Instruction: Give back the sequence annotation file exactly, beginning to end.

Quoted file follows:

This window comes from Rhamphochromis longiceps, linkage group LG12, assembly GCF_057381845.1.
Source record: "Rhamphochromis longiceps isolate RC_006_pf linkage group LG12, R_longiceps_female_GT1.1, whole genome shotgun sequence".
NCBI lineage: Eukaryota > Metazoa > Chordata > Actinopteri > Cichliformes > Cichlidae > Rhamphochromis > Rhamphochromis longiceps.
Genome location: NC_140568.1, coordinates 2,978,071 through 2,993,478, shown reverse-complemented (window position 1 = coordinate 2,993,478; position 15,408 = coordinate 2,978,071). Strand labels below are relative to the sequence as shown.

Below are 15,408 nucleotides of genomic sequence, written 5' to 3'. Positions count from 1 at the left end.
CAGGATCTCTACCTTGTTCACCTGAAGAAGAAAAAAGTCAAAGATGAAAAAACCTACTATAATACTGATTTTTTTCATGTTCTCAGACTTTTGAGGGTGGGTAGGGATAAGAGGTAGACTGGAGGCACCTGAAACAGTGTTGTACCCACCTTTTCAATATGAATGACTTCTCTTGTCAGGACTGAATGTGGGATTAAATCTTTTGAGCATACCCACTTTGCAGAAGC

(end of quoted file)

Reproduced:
This window comes from Rhamphochromis longiceps, linkage group LG12, assembly GCF_057381845.1.
Source record: "Rhamphochromis longiceps isolate RC_006_pf linkage group LG12, R_longiceps_female_GT1.1, whole genome shotgun sequence".
NCBI lineage: Eukaryota > Metazoa > Chordata > Actinopteri > Cichliformes > Cichlidae > Rhamphochromis > Rhamphochromis longiceps.
Genome location: NC_140568.1, coordinates 2,978,071 through 2,993,478, shown reverse-complemented (window position 1 = coordinate 2,993,478; position 15,408 = coordinate 2,978,071). Strand labels below are relative to the sequence as shown.

Below are 15,408 nucleotides of genomic sequence, written 5' to 3'. Positions count from 1 at the left end.
CAGGATCTCTACCTTGTTCACCTGAAGAAGAAAAAAGTCAAAGATGAAAAAACCTACTATAATACTGATTTTTTTCATGTTCTCAGACTTTTGAGGGTGGGTAGGGATAAGAGGTAGACTGGAGGCACCTGAAACAGTGTTGTACCCACCTTTTCAATATGAATGACTTCTCTTGTCAGGACTGAATGTGGGATTAAATCTTTTGAGCATACCCACTTTGCAGAAGC